All types of firearms are good for self-defense in certain situations and less than ideal in others. Shotguns in particular have a reputation for being the perfect home defense weapon, and they certainly are – but they’re not as sophisticated and easy to use as they’re sometimes portrayed to be.
In this article, we’ve outlined the main pros and cons of shotguns as home defense weapons and compared them to pistols and rifles used for the same purpose.
Guns Pros and Cons: Research in Extreme Purposes
Generally speaking, guns tend to be very good at certain things and pretty bad at others. Of course, with enough practice, you can mitigate or eliminate almost any disadvantage of a firearm – just know that it will take considerable time and effort to master the art of the tactical rifle. In contrast, pistols and rifles are generally easier to use for beginners and intermediate shooters, and the gap between their advantages and disadvantages is not as great.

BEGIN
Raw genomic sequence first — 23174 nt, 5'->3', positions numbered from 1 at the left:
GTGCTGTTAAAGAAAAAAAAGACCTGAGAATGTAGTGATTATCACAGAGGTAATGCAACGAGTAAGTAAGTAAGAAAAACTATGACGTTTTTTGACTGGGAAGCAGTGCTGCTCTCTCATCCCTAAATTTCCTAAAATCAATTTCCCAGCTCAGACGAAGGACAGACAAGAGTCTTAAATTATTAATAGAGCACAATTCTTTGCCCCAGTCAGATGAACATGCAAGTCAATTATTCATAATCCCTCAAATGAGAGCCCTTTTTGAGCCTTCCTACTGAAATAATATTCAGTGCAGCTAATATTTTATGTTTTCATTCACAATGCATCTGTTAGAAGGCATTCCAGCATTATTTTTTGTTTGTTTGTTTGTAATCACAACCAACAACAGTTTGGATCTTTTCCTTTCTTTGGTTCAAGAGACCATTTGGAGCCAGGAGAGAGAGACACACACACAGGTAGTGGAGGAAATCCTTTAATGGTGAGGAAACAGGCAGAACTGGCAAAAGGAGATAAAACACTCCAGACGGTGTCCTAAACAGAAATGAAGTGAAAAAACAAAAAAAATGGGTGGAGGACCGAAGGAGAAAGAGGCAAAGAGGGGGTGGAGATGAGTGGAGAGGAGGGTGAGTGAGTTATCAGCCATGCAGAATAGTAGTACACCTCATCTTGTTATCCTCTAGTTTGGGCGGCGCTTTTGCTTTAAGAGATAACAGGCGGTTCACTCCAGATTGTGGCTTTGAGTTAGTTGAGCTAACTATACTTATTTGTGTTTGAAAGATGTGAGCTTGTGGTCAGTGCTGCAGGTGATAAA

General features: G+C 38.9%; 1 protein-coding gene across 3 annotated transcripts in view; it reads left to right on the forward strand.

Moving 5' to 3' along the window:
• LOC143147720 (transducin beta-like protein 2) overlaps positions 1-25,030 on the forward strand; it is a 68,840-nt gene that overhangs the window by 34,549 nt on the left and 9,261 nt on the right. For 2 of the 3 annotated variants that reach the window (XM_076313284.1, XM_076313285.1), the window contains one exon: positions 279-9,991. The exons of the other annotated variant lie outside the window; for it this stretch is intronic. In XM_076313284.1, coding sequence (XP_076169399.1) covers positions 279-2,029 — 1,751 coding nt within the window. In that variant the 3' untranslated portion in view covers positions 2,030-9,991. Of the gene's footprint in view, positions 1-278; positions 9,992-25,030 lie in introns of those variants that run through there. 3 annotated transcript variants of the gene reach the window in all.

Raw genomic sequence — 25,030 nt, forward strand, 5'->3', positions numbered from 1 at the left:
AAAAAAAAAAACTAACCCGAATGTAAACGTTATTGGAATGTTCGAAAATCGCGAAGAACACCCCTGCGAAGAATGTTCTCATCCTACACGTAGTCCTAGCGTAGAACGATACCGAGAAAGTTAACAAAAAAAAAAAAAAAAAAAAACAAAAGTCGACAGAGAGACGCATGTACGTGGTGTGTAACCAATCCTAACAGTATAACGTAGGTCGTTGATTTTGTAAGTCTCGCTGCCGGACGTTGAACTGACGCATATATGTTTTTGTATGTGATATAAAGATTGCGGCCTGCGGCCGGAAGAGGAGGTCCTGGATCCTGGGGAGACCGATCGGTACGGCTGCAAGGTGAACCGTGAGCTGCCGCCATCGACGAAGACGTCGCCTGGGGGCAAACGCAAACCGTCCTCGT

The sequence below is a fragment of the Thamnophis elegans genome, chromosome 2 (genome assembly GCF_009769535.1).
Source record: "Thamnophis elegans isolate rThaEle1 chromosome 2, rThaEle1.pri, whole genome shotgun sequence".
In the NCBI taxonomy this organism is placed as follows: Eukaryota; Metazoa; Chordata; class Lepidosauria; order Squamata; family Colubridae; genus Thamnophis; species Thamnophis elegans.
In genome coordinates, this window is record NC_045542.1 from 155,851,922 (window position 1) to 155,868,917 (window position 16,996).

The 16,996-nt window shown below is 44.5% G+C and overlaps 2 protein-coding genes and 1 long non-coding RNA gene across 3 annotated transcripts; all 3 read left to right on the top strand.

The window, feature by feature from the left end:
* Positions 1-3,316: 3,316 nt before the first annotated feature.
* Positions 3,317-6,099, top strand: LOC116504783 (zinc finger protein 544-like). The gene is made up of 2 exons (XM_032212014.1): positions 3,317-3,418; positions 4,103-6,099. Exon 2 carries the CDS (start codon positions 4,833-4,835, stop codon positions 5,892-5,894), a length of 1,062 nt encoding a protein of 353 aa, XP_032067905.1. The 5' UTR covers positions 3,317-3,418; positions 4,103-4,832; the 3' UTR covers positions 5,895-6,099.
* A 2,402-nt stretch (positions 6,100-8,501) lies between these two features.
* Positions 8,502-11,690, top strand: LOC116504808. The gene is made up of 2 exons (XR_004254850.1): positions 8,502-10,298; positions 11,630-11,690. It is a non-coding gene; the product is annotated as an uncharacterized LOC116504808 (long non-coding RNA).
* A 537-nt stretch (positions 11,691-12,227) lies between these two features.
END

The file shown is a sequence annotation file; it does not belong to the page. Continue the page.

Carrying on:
Strengths of the gun
Shotguns have clear advantages over pistols and rifles in several ways:
Highest stopping power: 12-gauge and bullet impact; only the largest caliber pistols and rifles can match this on a shot-by-shot basis. A typical #00 charge fires nine pellets, each hitting the target with about the speed and power of a .32 caliber ACP pistol. Shooting multiple striking items dramatically increases your chances of hitting a vital area, and each item deals a separate wound. Very few criminals are left standing after one good shot from a 12 gauge shotgun loaded with defensive cartridges.